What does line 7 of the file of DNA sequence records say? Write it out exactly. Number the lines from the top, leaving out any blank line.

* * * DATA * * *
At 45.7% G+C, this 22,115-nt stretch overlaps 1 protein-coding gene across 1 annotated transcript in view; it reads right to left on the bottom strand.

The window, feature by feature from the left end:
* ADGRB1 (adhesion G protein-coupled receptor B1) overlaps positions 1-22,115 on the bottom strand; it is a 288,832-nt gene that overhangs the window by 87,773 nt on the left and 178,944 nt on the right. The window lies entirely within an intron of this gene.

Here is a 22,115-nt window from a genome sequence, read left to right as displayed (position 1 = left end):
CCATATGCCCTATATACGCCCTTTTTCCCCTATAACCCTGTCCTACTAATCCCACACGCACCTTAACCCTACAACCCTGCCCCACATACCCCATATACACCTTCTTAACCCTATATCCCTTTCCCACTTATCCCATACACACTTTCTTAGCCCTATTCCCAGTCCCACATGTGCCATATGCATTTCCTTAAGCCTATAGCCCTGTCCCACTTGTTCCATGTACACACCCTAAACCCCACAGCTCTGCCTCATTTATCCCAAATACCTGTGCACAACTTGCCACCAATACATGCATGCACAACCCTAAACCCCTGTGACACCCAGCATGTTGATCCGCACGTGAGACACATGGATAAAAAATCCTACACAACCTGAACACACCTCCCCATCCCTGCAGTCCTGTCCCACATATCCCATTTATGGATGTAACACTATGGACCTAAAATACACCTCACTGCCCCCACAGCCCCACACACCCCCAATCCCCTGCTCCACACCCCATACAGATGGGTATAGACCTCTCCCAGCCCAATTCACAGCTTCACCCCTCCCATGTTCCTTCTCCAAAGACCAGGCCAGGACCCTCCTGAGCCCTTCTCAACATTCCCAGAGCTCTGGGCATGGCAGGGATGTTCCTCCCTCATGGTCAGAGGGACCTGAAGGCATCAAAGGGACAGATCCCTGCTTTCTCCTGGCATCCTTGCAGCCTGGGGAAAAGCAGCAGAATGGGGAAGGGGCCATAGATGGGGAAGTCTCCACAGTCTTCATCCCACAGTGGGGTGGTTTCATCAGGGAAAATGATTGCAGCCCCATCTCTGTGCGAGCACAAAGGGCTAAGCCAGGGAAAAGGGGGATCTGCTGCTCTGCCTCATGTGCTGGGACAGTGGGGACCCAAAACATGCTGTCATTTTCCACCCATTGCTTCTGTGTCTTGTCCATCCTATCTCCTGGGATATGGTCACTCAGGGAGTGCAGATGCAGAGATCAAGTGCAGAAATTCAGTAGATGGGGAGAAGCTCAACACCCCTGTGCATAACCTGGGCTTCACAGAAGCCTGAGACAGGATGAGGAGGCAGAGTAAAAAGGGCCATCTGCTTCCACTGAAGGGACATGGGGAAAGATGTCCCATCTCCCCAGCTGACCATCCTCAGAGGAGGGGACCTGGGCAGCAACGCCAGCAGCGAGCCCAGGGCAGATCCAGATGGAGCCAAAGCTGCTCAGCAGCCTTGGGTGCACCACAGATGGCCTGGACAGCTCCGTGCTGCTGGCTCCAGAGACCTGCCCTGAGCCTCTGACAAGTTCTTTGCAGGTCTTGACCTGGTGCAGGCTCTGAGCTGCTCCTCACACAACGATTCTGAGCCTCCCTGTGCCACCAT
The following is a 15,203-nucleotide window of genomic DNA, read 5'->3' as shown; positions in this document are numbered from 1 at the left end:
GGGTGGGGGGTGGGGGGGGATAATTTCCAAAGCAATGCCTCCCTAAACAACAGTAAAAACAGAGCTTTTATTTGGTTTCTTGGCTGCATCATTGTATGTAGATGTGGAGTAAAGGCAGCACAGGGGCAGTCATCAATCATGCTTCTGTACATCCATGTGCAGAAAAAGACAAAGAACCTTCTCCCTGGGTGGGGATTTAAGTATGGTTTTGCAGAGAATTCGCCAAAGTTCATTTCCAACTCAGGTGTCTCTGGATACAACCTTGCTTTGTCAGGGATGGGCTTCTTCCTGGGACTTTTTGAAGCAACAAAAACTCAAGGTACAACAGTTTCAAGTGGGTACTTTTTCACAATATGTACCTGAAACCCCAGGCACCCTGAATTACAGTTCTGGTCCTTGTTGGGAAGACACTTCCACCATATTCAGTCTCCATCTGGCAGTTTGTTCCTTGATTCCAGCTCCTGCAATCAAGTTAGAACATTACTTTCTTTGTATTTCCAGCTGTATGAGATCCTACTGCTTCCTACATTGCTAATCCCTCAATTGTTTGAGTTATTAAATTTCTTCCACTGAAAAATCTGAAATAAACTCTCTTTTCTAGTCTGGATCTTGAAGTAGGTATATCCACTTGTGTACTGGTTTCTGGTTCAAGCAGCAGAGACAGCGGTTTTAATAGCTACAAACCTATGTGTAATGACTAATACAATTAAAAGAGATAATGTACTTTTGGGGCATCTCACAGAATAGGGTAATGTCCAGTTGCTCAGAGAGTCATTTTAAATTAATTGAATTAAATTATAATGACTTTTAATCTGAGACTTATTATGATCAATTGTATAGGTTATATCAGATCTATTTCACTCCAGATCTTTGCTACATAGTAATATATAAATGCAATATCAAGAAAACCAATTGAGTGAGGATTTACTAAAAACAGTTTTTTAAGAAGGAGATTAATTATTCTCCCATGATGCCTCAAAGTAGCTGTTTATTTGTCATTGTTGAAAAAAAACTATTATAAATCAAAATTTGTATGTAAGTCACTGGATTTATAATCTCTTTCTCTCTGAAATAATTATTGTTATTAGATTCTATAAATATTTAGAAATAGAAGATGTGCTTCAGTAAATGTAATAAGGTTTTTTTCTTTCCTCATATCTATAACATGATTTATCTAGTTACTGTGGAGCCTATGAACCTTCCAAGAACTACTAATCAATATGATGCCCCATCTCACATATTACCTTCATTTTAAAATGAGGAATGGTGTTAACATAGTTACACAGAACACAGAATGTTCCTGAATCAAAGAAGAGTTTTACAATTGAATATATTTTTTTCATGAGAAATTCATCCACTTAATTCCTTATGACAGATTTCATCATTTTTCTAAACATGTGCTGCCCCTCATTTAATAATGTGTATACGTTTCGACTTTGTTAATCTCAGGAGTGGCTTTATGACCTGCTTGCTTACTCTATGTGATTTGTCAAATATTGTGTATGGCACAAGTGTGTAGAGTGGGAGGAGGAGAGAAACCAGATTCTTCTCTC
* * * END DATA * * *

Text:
GGGTGGGGGGTGGGGGGGGATAATTTCCAAAGCAATGCCTCCCTAAACAACAGTAAAAACAGAGCTTTTATTTGGTTTCTTGGCTGCATCATTGTATGTAGATGTGGAGTAAAGGCAGCACAGGGGCAGTCATCAATCATGCTTCTGTACATCCATGTGCAGAAAAAGACAAAGAACCTTCTCCCTGGGTGGGGATTTAAGTATGGTTTTGCAGAGAATTCGCCAAAGTTCATTTCCAACTCAGGTGTCTCTGGATACAACCTTGCTTTGTCAGGGATGGGCTTCTTCCTGGGACTTTTTGAAGCAACAAAAACTCAAGGTACAACAGTTTCAAGTGGGTACTTTTTCACAATATGTACCTGAAACCCCAGGCACCCTGAATTACAGTTCTGGTCCTTGTTGGGAAGACACTTCCACCATATTCAGTCTCCATCTGGCAGTTTGTTCCTTGATTCCAGCTCCTGCAATCAAGTTAGAACATTACTTTCTTTGTATTTCCAGCTGTATGAGATCCTACTGCTTCCTACATTGCTAATCCCTCAATTGTTTGAGTTATTAAATTTCTTCCACTGAAAAATCTGAAATAAACTCTCTTTTCTAGTCTGGATCTTGAAGTAGGTATATCCACTTGTGTACTGGTTTCTGGTTCAAGCAGCAGAGACAGCGGTTTTAATAGCTACAAACCTATGTGTAATGACTAATACAATTAAAAGAGATAATGTACTTTTGGGGCATCTCACAGAATAGGGTAATGTCCAGTTGCTCAGAGAGTCATTTTAAATTAATTGAATTAAATTATAATGACTTTTAATCTGAGACTTATTATGATCAATTGTATAGGTTATATCAGATCTATTTCACTCCAGATCTTTGCTACATAGTAATATATAAATGCAATATCAAGAAAACCAATTGAGTGAGGATTTACTAAAAACAGTTTTTTAAGAAGGAGATTAATTATTCTCCCATGATGCCTCAAAGTAGCTGTTTATTTGTCATTGTTGAAAAAAAACTATTATAAATCAAAATTTGTATGTAAGTCACTGGATTTATAATCTCTTTCTCTCTGAAATAATTATTGTTATTAGATTCTATAAATATTTAGAAATAGAAGATGTGCTTCAGTAAATGTAATAAGGTTTTTTTCTTTCCTCATATCTATAACATGATTTATCTAGTTACTGTGGAGCCTATGAACCTTCCAAGAACTACTAATCAATATGATGCCCCATCTCACATATTACCTTCATTTTAAAATGAGGAATGGTGTTAACATAGTTACACAGAACACAGAATGTTCCTGAATCAAAGAAGAGTTTTACAATTGAATATATTTTTTTCATGAGAAATTCATCCACTTAATTCCTTATGACAGATTTCATCATTTTTCTAAACATGTGCTGCCCCTCATTTAATAATGTGTATACGTTTCGACTTTGTTAATCTCAGGAGTGGCTTTATGACCTGCTTGCTTACTCTATGTGATTTGTCAAATATTGTGTATGGCACAAGTGTGTAGAGTGGGAGGAGGAGAGAAACCAGATTCTTCTCTC